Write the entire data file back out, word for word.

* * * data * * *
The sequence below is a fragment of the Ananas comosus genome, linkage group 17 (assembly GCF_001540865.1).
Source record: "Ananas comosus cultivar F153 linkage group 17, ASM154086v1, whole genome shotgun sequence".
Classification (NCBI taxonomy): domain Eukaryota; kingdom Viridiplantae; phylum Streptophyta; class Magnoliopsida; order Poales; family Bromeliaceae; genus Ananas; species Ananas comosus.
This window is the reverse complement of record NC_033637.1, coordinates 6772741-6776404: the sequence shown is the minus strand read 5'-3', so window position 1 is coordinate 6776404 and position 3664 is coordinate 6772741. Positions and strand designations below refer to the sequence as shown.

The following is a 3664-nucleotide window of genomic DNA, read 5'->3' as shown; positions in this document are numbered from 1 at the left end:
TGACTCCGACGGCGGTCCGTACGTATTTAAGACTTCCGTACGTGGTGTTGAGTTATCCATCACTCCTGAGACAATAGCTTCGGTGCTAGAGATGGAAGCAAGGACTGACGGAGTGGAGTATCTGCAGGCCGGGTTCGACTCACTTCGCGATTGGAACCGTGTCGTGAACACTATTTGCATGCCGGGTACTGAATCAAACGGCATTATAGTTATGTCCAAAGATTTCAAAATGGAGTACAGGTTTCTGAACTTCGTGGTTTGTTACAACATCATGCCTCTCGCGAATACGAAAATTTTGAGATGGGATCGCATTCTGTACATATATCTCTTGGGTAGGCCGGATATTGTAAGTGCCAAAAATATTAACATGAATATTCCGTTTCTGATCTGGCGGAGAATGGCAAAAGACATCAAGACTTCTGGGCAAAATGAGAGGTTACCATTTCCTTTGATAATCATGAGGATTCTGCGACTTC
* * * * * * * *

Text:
The sequence below is a fragment of the Ananas comosus genome, linkage group 17 (assembly GCF_001540865.1).
Source record: "Ananas comosus cultivar F153 linkage group 17, ASM154086v1, whole genome shotgun sequence".
Classification (NCBI taxonomy): domain Eukaryota; kingdom Viridiplantae; phylum Streptophyta; class Magnoliopsida; order Poales; family Bromeliaceae; genus Ananas; species Ananas comosus.
This window is the reverse complement of record NC_033637.1, coordinates 6772741-6776404: the sequence shown is the minus strand read 5'-3', so window position 1 is coordinate 6776404 and position 3664 is coordinate 6772741. Positions and strand designations below refer to the sequence as shown.

The following is a 3664-nucleotide window of genomic DNA, read 5'->3' as shown; positions in this document are numbered from 1 at the left end:
TGACTCCGACGGCGGTCCGTACGTATTTAAGACTTCCGTACGTGGTGTTGAGTTATCCATCACTCCTGAGACAATAGCTTCGGTGCTAGAGATGGAAGCAAGGACTGACGGAGTGGAGTATCTGCAGGCCGGGTTCGACTCACTTCGCGATTGGAACCGTGTCGTGAACACTATTTGCATGCCGGGTACTGAATCAAACGGCATTATAGTTATGTCCAAAGATTTCAAAATGGAGTACAGGTTTCTGAACTTCGTGGTTTGTTACAACATCATGCCTCTCGCGAATACGAAAATTTTGAGATGGGATCGCATTCTGTACATATATCTCTTGGGTAGGCCGGATATTGTAAGTGCCAAAAATATTAACATGAATATTCCGTTTCTGATCTGGCGGAGAATGGCAAAAGACATCAAGACTTCTGGGCAAAATGAGAGGTTACCATTTCCTTTGATAATCATGAGGATTCTGCGACTTC